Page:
His advice is unchanged. “Their MO is that they prey on someone who is vulnerable – extortion, online or offline, always works like this – and the vulnerability in this case is that you don’t have a back-up of your data. So if you haven’t got back-up, and you find you cannot access your files, or you get a pop-up message or email telling you that payment of £10, €20, $50 or whatever will get you a decryption method, turn off your computer immediately and contact a reputable anti-virus company.” The more you use your system, the more unlikely it is that any deleted files can be recovered. The old method of recovery doesn’t work with this new ransomware; but the AV and data recovery companies might yet find an alternative solution.
Cure, of course, is never as good as prevention. “It’s the small businesses and home users that are going to suffer,” David explained. “In a medium-sized business or larger, anyone who gets infected can just go to the IT guys, and they’ll rebuild the system and data from the company back-ups. But small businesses and home users often don’t have any backup. And restoring from backup is the only way you can guarantee to get encrypted files back.”
Don’t wait to get caught by ransomware. If you do, it may be too late and your only choice will be to pay the criminals or lose your data. You need to
- behave securely in cyberspace to avoid infection
- and use mainstream anti-virus to minimize infection
- and get adequate backup to recover from infection
- else contact a mainstream anti-virus company in the event of infection.
Do not just rely on the last of these.
Amit Klein, CTO at Trusteer, has an interesting blog on the incidence of successful phishing:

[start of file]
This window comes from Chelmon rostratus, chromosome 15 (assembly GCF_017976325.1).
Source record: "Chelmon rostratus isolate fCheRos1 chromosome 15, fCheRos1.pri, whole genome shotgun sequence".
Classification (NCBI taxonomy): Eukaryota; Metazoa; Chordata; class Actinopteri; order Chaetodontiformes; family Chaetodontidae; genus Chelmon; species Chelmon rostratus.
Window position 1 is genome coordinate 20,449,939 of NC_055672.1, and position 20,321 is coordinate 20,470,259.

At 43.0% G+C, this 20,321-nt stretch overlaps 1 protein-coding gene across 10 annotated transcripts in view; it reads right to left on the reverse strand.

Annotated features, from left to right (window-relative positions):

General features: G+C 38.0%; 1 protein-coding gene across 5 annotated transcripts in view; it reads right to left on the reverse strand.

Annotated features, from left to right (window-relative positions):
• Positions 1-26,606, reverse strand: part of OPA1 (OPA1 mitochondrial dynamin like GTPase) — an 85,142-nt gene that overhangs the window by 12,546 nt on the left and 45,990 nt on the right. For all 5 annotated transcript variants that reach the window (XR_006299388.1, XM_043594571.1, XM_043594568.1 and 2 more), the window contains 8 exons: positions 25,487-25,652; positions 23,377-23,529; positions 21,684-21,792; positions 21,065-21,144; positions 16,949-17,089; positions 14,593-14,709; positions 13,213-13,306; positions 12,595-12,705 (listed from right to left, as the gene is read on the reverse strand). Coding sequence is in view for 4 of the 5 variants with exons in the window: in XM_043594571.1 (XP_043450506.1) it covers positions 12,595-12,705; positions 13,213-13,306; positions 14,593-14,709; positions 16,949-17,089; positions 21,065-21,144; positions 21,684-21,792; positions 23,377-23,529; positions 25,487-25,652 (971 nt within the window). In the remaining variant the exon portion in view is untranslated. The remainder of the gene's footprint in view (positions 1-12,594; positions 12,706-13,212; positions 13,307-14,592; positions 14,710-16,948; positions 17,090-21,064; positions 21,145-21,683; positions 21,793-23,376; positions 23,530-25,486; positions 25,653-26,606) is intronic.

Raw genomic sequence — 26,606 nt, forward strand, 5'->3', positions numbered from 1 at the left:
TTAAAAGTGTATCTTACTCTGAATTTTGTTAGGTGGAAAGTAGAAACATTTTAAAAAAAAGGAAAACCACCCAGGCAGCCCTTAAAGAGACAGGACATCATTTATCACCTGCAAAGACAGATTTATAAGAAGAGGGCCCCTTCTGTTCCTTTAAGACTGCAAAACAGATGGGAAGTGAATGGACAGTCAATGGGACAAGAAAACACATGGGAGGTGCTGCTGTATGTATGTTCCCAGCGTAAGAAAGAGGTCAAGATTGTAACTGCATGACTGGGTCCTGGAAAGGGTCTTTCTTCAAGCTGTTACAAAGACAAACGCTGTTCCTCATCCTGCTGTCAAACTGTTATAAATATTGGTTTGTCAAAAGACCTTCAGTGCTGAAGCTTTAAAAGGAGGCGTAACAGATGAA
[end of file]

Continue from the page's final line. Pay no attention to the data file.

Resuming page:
We recently conducted research into the attack potency and time-to-infection of email phishing attacks. One of our findings was eye-popping, namely, that 50 per cent of phishing victims’ credentials are harvested by cyber criminals within the first 60 minutes of phishing emails being received. Given that a typical phishing campaign takes at least one hour to be identified by IT security vendors, which doesn’t include the time required to take down the phishing Web site, we have dubbed the first 60 minutes of a phishing site’s existence [as] the critical ‘golden hour’.
Trusteer’s solution is for the security industry to recognise and react to phishing campaigns with greater speed:
As an industry, our goal should be to reduce the time it takes for institutions to detect they are being targeted by a phishing attack from hours to within minutes of the first customer attempting to access a rogue phishing page. We also need to establish really quick feeds into browsers and other security tools, so that phishing filters can be updated much more quickly than they are today. This is the only way to swiftly takedown phishing websites, protect customers, and eliminate the golden hour.
But as users, we cannot simply rely on the industry to protect us. That is a dereliction of responsibility when we need to accept more, not less, personal responsibility for our behaviour online. Amit Klein is right – the industry needs to be as effective as possible. But just as the industry needs to block phishers, we as users need to ignore phishers.
There are two primary actions we can take. The first is increased security awareness; and that means continuous staff training. The second is to make it more difficult to be phished, by preventing the automatic running of scripts by our browsers. For example, Firefox users can install the NoScript add-on (see here for an interview with its developer, Giorgio Maone). Non-Firefox users should become Firefox users.